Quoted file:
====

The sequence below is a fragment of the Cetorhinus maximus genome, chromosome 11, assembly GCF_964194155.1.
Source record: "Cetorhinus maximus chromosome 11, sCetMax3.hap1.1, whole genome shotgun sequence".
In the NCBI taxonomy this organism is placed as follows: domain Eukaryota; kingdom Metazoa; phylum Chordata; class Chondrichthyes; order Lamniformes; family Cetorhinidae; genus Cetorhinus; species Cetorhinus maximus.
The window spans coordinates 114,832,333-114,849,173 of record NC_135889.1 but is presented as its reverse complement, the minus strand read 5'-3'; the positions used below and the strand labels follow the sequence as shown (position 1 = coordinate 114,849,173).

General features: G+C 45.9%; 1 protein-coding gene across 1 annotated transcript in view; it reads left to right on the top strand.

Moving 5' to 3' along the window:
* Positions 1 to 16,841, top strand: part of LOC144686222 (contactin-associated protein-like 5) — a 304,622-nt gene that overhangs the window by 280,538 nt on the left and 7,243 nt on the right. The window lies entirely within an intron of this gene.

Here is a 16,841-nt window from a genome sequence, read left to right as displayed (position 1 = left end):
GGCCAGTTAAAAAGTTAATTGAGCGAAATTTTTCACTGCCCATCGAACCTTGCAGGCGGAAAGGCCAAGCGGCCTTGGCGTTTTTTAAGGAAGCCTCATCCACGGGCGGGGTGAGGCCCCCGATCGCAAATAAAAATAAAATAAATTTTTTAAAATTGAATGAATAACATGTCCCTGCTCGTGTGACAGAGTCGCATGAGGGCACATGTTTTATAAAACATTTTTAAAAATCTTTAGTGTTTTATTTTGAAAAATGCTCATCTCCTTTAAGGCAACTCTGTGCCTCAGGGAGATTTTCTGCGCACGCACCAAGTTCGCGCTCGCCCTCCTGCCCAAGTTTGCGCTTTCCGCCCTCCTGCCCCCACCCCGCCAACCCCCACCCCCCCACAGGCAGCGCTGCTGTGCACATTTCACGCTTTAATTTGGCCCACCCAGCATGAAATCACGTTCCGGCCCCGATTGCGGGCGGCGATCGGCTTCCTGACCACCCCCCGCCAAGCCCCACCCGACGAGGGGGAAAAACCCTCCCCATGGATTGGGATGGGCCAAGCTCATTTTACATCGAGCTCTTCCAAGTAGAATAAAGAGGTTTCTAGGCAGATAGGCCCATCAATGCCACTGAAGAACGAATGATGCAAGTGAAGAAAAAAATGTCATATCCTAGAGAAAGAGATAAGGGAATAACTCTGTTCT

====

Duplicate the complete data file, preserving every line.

The sequence below is a fragment of the Cetorhinus maximus genome, chromosome 11, assembly GCF_964194155.1.
Source record: "Cetorhinus maximus chromosome 11, sCetMax3.hap1.1, whole genome shotgun sequence".
In the NCBI taxonomy this organism is placed as follows: domain Eukaryota; kingdom Metazoa; phylum Chordata; class Chondrichthyes; order Lamniformes; family Cetorhinidae; genus Cetorhinus; species Cetorhinus maximus.
The window spans coordinates 114,832,333-114,849,173 of record NC_135889.1 but is presented as its reverse complement, the minus strand read 5'-3'; the positions used below and the strand labels follow the sequence as shown (position 1 = coordinate 114,849,173).

General features: G+C 45.9%; 1 protein-coding gene across 1 annotated transcript in view; it reads left to right on the top strand.

Moving 5' to 3' along the window:
* Positions 1 to 16,841, top strand: part of LOC144686222 (contactin-associated protein-like 5) — a 304,622-nt gene that overhangs the window by 280,538 nt on the left and 7,243 nt on the right. The window lies entirely within an intron of this gene.

Here is a 16,841-nt window from a genome sequence, read left to right as displayed (position 1 = left end):
GGCCAGTTAAAAAGTTAATTGAGCGAAATTTTTCACTGCCCATCGAACCTTGCAGGCGGAAAGGCCAAGCGGCCTTGGCGTTTTTTAAGGAAGCCTCATCCACGGGCGGGGTGAGGCCCCCGATCGCAAATAAAAATAAAATAAATTTTTTAAAATTGAATGAATAACATGTCCCTGCTCGTGTGACAGAGTCGCATGAGGGCACATGTTTTATAAAACATTTTTAAAAATCTTTAGTGTTTTATTTTGAAAAATGCTCATCTCCTTTAAGGCAACTCTGTGCCTCAGGGAGATTTTCTGCGCACGCACCAAGTTCGCGCTCGCCCTCCTGCCCAAGTTTGCGCTTTCCGCCCTCCTGCCCCCACCCCGCCAACCCCCACCCCCCCACAGGCAGCGCTGCTGTGCACATTTCACGCTTTAATTTGGCCCACCCAGCATGAAATCACGTTCCGGCCCCGATTGCGGGCGGCGATCGGCTTCCTGACCACCCCCCGCCAAGCCCCACCCGACGAGGGGGAAAAACCCTCCCCATGGATTGGGATGGGCCAAGCTCATTTTACATCGAGCTCTTCCAAGTAGAATAAAGAGGTTTCTAGGCAGATAGGCCCATCAATGCCACTGAAGAACGAATGATGCAAGTGAAGAAAAAAATGTCATATCCTAGAGAAAGAGATAAGGGAATAACTCTGTTCT